KPW: The most important strategy is to have a strategy! A strategy is a decision-making tool. It’s a framework within which you make decisions that affect the nature and direction of your nonprofit. So if you don’t have one, create one in the next week. And if you do have one, review it to see what needs to change, given the new reality. Your strategy should guide your day-to-day decisions. Next, identify the three to four top priorities for implementing your strategy. What are the most important things that must happen next? Assign “priority champions.” These are people accountable for achieving the priority, although it doesn’t mean they have to do everything. Delegate accountability so everyone understands the top two to three things they need to be doing. That’s what everyone should focus on every day when they “show up to work” at their home offices and dining room tables. When everyone knows what’s most important, it’s easier to stay focused!
Q: As we manage teams apart, how do we ensure they are engaged and motivated and focused on what we need to do?
KPW: Maintaining relationships becomes even more critical. One of my clients has been asking her team to email her every morning telling her two things: their top three priorities for the day, and how they are feeling. She’s realized that often several people on her team are duplicating effort without realizing it, and no one is focusing on the fundamentals! She also learns when people are having a hard day so that she can follow up and see if there are ways she can help. She has found this practice to be so helpful that she intends to keep doing it even when they are all back working in the office.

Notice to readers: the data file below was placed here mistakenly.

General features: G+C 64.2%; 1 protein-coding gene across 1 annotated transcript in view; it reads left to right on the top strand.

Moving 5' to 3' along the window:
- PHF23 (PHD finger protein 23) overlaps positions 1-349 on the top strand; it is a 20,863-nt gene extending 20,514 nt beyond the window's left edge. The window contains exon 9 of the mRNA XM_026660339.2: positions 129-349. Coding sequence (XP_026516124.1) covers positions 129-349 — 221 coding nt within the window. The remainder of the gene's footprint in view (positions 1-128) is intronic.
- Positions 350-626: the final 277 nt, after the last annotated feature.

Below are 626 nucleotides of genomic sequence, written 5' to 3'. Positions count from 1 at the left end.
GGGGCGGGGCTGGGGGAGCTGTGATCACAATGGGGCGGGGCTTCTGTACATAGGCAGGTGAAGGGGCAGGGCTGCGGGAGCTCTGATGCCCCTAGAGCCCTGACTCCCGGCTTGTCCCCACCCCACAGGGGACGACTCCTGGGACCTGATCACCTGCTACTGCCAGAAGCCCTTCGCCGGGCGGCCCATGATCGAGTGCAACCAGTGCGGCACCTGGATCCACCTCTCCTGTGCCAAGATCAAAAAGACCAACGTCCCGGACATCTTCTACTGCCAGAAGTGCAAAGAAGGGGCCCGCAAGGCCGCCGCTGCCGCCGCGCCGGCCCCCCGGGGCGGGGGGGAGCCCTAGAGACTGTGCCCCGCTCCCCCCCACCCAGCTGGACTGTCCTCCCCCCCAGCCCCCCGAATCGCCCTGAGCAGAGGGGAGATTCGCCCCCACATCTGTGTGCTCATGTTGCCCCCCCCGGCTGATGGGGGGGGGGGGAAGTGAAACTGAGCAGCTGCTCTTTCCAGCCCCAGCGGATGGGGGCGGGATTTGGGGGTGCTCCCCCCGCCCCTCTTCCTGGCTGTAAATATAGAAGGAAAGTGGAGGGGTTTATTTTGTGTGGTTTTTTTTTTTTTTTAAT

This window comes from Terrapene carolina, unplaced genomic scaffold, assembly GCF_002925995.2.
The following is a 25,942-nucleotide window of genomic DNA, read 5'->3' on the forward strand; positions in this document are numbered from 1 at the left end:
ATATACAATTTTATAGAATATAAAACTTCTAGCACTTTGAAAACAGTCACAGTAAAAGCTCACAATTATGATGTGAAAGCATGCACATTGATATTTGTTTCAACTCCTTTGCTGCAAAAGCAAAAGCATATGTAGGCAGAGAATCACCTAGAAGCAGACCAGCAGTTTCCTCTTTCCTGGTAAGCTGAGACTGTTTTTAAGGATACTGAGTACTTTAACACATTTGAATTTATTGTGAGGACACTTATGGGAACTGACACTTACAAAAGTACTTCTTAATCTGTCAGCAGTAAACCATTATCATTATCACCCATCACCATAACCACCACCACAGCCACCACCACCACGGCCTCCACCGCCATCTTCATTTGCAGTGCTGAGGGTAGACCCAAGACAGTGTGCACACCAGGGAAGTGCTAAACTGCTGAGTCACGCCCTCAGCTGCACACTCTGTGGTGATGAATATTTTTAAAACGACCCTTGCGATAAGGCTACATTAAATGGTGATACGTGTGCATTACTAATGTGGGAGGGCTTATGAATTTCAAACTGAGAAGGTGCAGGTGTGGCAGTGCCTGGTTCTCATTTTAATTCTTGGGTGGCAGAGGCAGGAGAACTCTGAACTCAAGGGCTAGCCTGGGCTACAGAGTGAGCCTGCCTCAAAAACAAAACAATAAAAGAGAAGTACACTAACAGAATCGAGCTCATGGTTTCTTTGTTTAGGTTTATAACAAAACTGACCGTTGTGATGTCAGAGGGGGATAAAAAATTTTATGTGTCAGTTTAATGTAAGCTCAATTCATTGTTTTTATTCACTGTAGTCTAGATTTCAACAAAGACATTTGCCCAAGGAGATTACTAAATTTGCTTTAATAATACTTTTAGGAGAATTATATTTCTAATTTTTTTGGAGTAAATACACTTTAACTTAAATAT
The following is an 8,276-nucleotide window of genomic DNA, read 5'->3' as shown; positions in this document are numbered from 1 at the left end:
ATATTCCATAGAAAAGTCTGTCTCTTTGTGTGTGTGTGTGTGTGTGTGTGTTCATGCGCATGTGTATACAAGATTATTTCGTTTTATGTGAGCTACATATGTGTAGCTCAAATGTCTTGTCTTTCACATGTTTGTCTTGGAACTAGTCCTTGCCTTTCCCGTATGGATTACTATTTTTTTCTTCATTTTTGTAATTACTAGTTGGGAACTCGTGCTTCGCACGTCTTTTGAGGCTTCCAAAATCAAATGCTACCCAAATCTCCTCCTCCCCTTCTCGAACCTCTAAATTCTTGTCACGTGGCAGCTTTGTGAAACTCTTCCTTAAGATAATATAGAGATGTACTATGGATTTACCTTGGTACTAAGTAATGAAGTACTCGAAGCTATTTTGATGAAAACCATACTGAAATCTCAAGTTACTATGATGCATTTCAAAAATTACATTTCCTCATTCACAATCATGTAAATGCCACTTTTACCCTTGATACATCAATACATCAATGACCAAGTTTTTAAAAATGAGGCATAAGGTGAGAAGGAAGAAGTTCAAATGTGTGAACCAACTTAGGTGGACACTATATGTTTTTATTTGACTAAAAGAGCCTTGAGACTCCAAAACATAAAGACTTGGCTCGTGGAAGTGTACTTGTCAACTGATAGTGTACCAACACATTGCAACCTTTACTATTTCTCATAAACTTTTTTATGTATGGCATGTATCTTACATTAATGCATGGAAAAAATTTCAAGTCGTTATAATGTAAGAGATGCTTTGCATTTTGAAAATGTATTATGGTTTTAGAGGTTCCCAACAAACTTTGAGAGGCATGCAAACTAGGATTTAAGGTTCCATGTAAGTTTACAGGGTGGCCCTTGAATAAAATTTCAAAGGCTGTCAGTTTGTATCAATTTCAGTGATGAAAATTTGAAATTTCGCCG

Q: Love the title of your book. Can you talk about the meaning behind it?
KPW: Thank you! The title is Delusional Altruism: Why Philanthropists Fail To Achieve Change And What They Can Do To Transform Giving. It means that even when philanthropists genuinely want to make a difference, do the right thing, and change the world, they often get in their own way. Now, by “delusional,” I don’t mean crazy. I mean they hinder their impact unnecessarily because they hang onto a handful of deceptive and illogical thoughts. Delusional altruism happens to all of us and we often don’t realize it. When we can’t get out of our way, we reduce our speed to impact. When we don’t realize it, it’s difficult to change. For some of us, it’s a scarcity mentality. For others, its fear. Many of us ask the wrong questions, which send us down the wrong paths. Or we let ourselves be fooled by our own efforts. Of course, you’ll have to buy and read the book to learn more!
Q: You talked about investing in technology to help us during this time. What are some examples of tech that we can incorporate into our organization?
KPW: With technology, it’s essential to first think about what you want to accomplish, and only then determine if or how technology might help you. Otherwise, you will end up chasing lots of cool looking technology squirrels! For example, you can ask yourselves questions like “What has been difficult to accomplish during this crisis, and are there ways technology might have removed barriers or made it easier?” “Where do we have duplication, too many steps, or simply take too long? Could technology help us?” “What are we doing well, but we could accomplish it faster or better with technology?” Or “Is technology a critical factor in implementing our strategy?” I suggest prioritizing one or two areas where technology can help. Keep it simple. This does not necessarily need to be a major investment!